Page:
Friday, December 23, 2011

Pretty woman

The first time I saw her she was leaning against a bench and laughing at me. Ok, I agree I was overreacting to a situation that nobody could do anything about. I was mad at a local in the scenic hill station because I had not been warned that it could start raining on a perfectly sunny day.
I had come to chail, a couple of days ago, to clear my head. Didn’t want to meet anyone I knew or anyone who remotely had led a city bread life. No plu’s- people like us. Yet this woman who was an epitome of grace and beauty even at her age, was clearly someone who was moneyed, classy and well educated. I was intrigued.
I followed her and she walked quite a distance before she turned into a cottage with a white wooden gate. She looked back at me and gestured that I come in. I was embarrassed and awkward but she waited for me smiling. I went in, the house was cozy and classy. Wooden flooring, a fireplace, plush rugs, antique silver, comfortable sofas and overlooking a beautifully tended garden. Without asking she walked into the kitchen and came back with mugs of steaming hot chocolate. It was divine and I felt a sense of peace that I hadn’t experienced in years. Riya Ghosh, is what she offered as an introduction. Bookcases lined with books intrigued me and as if reading my thoughts she said that both she and her husband loved to read. They had different tastes so hence she had an eclectic mix.
Over the next couple of hours and four rounds of coffee riya knew all about my life. I couldn’t believe how much I had shared with a rank stranger. She smiled and said perhaps it was easier because I didn’t know her. But it wasn’t that. She had a peace that was rare. Now i needed to know her views on my life. I had ranted and told her all about how I was about to call off my wedding with Ronak who I had been dating for the last four years. I loved him immensely yet his irritating family, his lack of ambition and his laid back attitude was driving me up the wall. I wanted more out of life and I wasn’t willing to compromise.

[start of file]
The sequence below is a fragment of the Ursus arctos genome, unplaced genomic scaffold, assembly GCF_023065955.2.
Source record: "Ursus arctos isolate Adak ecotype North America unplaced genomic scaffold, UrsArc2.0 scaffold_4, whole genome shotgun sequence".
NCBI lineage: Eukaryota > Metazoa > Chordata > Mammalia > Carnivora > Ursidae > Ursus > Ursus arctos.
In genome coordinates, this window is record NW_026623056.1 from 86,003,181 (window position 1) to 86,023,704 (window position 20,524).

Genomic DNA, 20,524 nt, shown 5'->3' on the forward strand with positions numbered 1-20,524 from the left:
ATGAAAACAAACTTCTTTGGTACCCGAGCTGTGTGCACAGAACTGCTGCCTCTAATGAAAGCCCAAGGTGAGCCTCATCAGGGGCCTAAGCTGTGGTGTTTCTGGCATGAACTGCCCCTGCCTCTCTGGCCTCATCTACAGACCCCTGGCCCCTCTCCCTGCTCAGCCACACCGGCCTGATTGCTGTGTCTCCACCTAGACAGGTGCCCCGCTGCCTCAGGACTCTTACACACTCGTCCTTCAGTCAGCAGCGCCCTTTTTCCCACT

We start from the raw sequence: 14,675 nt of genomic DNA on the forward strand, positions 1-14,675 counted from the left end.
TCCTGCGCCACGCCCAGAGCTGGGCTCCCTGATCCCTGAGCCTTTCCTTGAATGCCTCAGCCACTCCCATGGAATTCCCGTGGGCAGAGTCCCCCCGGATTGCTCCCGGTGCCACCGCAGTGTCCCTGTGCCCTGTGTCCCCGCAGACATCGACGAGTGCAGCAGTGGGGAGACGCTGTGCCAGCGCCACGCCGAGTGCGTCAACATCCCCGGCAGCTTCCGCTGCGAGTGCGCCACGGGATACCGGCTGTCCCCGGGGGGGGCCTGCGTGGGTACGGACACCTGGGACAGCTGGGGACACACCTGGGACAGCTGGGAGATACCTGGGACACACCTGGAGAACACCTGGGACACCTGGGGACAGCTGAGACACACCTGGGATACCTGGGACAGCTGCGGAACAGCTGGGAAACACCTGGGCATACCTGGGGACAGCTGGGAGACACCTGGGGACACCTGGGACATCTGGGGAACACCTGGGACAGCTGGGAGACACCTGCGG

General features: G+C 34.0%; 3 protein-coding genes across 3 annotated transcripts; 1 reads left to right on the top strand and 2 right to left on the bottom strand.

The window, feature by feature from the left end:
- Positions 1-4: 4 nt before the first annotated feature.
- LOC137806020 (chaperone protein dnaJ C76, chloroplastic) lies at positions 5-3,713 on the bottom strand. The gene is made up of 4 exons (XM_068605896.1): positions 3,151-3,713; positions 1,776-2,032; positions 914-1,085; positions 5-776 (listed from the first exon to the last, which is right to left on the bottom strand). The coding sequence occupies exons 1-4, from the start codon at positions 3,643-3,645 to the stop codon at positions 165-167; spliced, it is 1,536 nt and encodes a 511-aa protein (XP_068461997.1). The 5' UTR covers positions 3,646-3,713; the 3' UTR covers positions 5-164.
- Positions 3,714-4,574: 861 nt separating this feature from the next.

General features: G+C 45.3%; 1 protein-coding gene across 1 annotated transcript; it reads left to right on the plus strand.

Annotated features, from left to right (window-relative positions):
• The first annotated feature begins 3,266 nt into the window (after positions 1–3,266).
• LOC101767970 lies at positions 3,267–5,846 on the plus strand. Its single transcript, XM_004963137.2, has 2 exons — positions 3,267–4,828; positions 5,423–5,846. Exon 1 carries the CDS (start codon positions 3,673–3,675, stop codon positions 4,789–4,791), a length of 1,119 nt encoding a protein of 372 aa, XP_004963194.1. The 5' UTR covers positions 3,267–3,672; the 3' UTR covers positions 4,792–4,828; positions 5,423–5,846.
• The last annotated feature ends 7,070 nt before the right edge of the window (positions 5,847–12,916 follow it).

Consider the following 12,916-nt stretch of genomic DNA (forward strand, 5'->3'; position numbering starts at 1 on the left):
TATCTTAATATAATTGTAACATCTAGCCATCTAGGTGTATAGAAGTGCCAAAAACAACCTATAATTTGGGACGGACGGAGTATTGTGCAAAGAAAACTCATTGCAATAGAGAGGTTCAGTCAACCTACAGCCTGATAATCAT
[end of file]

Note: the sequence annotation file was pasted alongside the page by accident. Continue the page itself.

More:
She asked me to forgive him and forgive myself and build a wonderful life together. I looked at her angry and she asked me to go back to the hotel and come the next day. I mumbled something and walked away, sure that I wouldn’t be coming back.
Yet all night I thought about her forgiving myself stance that I did not get and wanted to meet her again to know more. I also needed to more about her life. So I went back. She had a picnic basket ready, like she was expecting me. We went to a brook nearby and sat there for hours, she had an awesome voice and we sang to the birds. It was so wonderful and healing. When I got back to my room I realised I hadn’t asked her a thing. It was so magical just being with her.
I went to see her everyday for the next two weeks. Always after eleven because before that she taught local children and looked into her correspondence. Soon I got to know that included mentoring phd students who were studying comparative world religions. A subject she was an expert on. Each time asked about her life, she would smile and say she would tell me some day.